7-Quick takes

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7-Quick Takes - the pre-Lent/Valentines Day Edition

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1. 
My arthritic flare, for the most part is over. BUT, I'm still dealing with tendonitis of the ilio-tibial band in my knee - which is almost as painful and causes me to walk a little like Quasimodo. I also note that my left leg is a lot weaker than the right now even though I have been going to PT and trying to work on it at home. I guess it's just going to take time. 
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2.
Izzy sold her wares at the OMEA this week. She came home with a tidy little profit - and is now convinced that she really has to make herself a Facebook page of some sort because a lot of her customers asked about it. 


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3.
Three semesters completed - three times on the Dean's List. 

Dean's List


4.
Valentine's Day is Wednesday. We're still celebrating - although that will be mostly done on Tuesday and then again on Thursday (when I go to snatch up the candy sales!)  

Here are some pics of things we have done in the past for V- Day!



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Valentine's decorations
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5.
The Lenten page will be up on Monday! Check it out for all kinds of readings, inspiration and ideas for getting through the season of Lent!


6.  Today was the feast day of St. Scholastica.
She was an Italian woman who lived in the late 5th/early 6th century and is known for her devotion to God and to her brother. She founded a convent when her brother, St. Benedict founded his own monastery.

There are a couple of things I love about St. Scholastica - the legend goes that towards the end of her days she was enjoying a very lovely visit with her beloved brother, but when night came he got up to leave. Scholastica begged him to stay as she feared it would be their last visit together. But Benedict apparently was a stickler for the rules of his own order and was determined to leave when Scholastica said a little prayer and God brought a great rain storm down upon them. As a consequence, Benedict stayed, much to the delight of his sister.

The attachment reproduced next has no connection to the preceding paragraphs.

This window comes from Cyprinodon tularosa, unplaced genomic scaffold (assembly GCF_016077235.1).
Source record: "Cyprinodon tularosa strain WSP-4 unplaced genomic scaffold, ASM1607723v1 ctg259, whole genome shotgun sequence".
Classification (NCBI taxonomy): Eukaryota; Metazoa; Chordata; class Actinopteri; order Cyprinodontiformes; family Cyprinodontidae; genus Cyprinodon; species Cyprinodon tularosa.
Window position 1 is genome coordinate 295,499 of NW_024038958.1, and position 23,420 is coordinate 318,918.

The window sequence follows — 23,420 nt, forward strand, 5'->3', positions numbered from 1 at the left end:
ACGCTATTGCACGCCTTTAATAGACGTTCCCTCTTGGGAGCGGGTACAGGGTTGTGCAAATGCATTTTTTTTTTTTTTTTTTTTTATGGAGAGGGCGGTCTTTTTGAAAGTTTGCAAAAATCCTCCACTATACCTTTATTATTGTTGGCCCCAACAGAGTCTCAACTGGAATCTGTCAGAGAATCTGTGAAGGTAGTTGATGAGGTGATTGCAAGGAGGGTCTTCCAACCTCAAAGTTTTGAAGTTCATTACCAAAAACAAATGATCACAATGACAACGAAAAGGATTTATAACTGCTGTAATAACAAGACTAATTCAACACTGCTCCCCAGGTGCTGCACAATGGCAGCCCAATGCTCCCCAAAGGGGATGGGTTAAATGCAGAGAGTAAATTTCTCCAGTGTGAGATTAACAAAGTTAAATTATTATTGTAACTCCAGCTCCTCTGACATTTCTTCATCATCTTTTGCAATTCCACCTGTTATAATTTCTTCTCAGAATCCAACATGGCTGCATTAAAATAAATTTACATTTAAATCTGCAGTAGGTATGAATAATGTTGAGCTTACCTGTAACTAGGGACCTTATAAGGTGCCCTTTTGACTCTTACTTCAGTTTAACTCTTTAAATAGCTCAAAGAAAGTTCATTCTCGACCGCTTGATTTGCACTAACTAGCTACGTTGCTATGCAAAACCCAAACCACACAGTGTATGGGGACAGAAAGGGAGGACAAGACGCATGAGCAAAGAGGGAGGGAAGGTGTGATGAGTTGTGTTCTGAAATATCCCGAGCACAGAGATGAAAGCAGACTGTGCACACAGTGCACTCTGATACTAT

Consequently, Scholastica is the patron against storms and inclement weather. When I was growing up I remember my Lithuanian grandmother burning leftover palms in the sink and praying loudly for storms and tornadoes to pass us by without any harm. I think she would have really appreciated St. Scholastica!

But what I really admire about St. Scholastica and her brother Benedict is that they were the epitome (to my mind anyway) of what siblings should be to one another. Certainly, they both had their own struggles and their own lives to lead, but it seems that they enjoyed their visits together and appreciated one another's company. They made time for each other one of their priorities.

Last week I posted an article from Psychology Today about Sibling Rivalry and how the dysfunction of childhood can leave deep scars and painful memories into adulthood. What struck me in the article is how culpable parents are in the wounds their children suffer in this regard.

I don't have any easy answers on how to avoid this, but I do think it's important to tell each child how much you love him/her every day. I'm hoping that with them knowing, seeing and feeling mother love personally they will never doubt that they were loved for being themselves. Mr. Pete shows them that as well, but in other more fatherly ways that I'm sure they appreciate.

I also think that homeschooling them has brought my kids closer together. They all have friends too but they are very comfortable with each other.

I wish we had some historical information on what Benedict and Scholastica's parents did to raise such holy and loving siblings. That would be some interesting and useful information, and they quite likely, are saints themselves.


7.



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